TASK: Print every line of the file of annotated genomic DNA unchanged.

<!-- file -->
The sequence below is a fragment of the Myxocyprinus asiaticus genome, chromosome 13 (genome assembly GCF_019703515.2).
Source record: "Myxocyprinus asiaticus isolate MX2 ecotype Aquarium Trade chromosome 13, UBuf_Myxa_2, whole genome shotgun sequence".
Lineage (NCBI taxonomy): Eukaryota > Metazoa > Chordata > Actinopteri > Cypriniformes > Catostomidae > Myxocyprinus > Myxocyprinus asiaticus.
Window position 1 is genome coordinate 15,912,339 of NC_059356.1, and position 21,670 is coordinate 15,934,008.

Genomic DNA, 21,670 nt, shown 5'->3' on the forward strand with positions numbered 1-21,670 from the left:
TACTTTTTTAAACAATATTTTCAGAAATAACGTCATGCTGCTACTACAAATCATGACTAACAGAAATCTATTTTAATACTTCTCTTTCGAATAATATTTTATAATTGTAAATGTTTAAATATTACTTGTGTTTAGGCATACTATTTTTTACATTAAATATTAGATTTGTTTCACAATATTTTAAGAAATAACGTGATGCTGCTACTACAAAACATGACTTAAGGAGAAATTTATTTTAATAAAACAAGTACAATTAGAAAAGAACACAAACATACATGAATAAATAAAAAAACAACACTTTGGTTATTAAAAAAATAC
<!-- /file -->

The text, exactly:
The sequence below is a fragment of the Myxocyprinus asiaticus genome, chromosome 13 (genome assembly GCF_019703515.2).
Source record: "Myxocyprinus asiaticus isolate MX2 ecotype Aquarium Trade chromosome 13, UBuf_Myxa_2, whole genome shotgun sequence".
Lineage (NCBI taxonomy): Eukaryota > Metazoa > Chordata > Actinopteri > Cypriniformes > Catostomidae > Myxocyprinus > Myxocyprinus asiaticus.
Window position 1 is genome coordinate 15,912,339 of NC_059356.1, and position 21,670 is coordinate 15,934,008.

Genomic DNA, 21,670 nt, shown 5'->3' on the forward strand with positions numbered 1-21,670 from the left:
TACTTTTTTAAACAATATTTTCAGAAATAACGTCATGCTGCTACTACAAATCATGACTAACAGAAATCTATTTTAATACTTCTCTTTCGAATAATATTTTATAATTGTAAATGTTTAAATATTACTTGTGTTTAGGCATACTATTTTTTACATTAAATATTAGATTTGTTTCACAATATTTTAAGAAATAACGTGATGCTGCTACTACAAAACATGACTTAAGGAGAAATTTATTTTAATAAAACAAGTACAATTAGAAAAGAACACAAACATACATGAATAAATAAAAAAACAACACTTTGGTTATTAAAAAAATAC